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The U.S. leads in talent, tech, creativity, and quite possibly in complacency

Setup If you don’t know you’re in a fight, you’re losing.

Setup If you don’t know you’re in a fight, you’re losing.



In June I had a tremendously positive experience of a phase of our molding and moldmaking business that gets far too little attention. Education. I wish every IMM reader was with me at the Injection Molding Conference at the Erie Campus of Penn State University. It was outstanding.

The three-day program had sessions by talented, experienced leaders on nearly every molding technology we cover in IMM, and we try to get them all. There were also excellent business sessions. Then there’s the school itself. What a facility! The photo below is the molding laboratory for the Plastics Engineering program. Besides a dozen or so good injection machines, there are robotics, closed-loop control systems, sensor-equipped molds, and—listen, I’ve seen good production shops less well-equipped.

The educational programs are outstanding, sending out graduates with the theoretical and practical skills they need to mold plastics well—from day one. Penn State/Erie even couples engineering and business into a combined degree program. Yes, imagine the scene: an engineer convincing a CEO or investor how much money can be made before explaining the technology. Nerd engineer jokes could go extinct. We’ll tell you more about Penn State’s program soon, as well as those of other schools.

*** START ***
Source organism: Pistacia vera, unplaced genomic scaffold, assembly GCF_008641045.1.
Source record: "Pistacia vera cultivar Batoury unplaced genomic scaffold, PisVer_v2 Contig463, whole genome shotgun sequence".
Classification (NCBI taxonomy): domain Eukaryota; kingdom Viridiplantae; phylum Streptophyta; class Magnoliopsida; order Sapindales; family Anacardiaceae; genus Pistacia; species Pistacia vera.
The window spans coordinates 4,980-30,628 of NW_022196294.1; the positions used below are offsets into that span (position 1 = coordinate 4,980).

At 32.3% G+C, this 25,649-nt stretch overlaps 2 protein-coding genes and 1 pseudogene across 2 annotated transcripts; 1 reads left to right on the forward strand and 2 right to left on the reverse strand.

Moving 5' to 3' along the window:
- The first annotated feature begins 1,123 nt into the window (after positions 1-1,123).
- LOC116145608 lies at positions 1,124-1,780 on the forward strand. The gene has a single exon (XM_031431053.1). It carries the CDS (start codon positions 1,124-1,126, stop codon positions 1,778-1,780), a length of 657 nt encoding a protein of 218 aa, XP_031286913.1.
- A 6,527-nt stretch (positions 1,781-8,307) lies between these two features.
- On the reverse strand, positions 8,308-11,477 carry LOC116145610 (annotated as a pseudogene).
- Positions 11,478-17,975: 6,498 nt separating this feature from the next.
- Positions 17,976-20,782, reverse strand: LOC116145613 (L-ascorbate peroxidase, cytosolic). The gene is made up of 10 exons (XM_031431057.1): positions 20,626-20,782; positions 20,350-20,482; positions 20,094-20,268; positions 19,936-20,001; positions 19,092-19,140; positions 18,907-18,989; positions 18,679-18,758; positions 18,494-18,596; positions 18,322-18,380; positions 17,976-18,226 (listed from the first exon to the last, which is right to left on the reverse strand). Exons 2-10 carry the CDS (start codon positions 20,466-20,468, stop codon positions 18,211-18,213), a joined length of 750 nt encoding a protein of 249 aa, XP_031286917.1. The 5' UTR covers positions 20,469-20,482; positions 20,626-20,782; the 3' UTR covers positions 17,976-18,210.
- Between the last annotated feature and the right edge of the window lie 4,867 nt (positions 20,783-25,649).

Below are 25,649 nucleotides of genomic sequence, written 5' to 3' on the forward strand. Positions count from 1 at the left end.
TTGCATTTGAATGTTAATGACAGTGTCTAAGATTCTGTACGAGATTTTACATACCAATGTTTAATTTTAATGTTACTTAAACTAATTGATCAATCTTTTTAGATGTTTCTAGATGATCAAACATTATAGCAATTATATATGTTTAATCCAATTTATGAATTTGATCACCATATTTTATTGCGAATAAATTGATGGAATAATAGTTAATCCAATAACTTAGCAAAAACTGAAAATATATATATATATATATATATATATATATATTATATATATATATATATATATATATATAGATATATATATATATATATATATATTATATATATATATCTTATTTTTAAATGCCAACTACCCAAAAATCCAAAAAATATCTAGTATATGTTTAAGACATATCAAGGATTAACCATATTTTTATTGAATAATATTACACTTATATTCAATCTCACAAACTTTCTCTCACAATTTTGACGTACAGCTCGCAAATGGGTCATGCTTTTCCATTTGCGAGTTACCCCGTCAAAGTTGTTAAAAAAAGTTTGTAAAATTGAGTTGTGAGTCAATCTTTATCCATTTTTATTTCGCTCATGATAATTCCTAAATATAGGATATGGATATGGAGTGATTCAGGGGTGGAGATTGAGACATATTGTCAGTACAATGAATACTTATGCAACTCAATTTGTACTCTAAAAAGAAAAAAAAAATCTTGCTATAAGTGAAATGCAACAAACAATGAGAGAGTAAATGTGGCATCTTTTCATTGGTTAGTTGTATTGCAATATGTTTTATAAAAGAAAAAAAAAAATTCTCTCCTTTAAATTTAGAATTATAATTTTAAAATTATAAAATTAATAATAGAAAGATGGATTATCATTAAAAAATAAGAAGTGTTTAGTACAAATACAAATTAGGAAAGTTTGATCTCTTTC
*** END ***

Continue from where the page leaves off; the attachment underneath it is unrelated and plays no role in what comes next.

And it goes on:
I mentioned the conference was great ... except that the organizers invited a magazine editor to talk about how American molders and moldmakers are adapting to the continuing global migration of manufacturing. That editor was me. Anyone who was there can tell you that public speaking is not my thing. But I think I made up for it by being totally wound up about the subject.

Branching off the topic, I talked, maybe ranted, about how it’s not just China that’s rising, or India, or any of the growth stories you hear. It’s most of the world. In 2006 and 2007, over 120 countries grew their economies by greater than 4%. That kind of growth is not unprecedented, but when it happened previously it was confined to the West—North America and Western Europe.

Now the growth is global, and it’s rearranging the so-called world order so radically and quickly that the pundits can barely track it, let alone predict what will happen next.

My point when I spoke—and my point right now—is this: I feel and I fear that most Americans are unaware or don’t want to see that their twentieth century position as number one is shrinking. America won’t go under. It’s far too big and powerful. But the rest are rising, and attention must be paid—now.

Rob Neilley, Editor Injection Molding Magazine
[email protected]IMMnet.com
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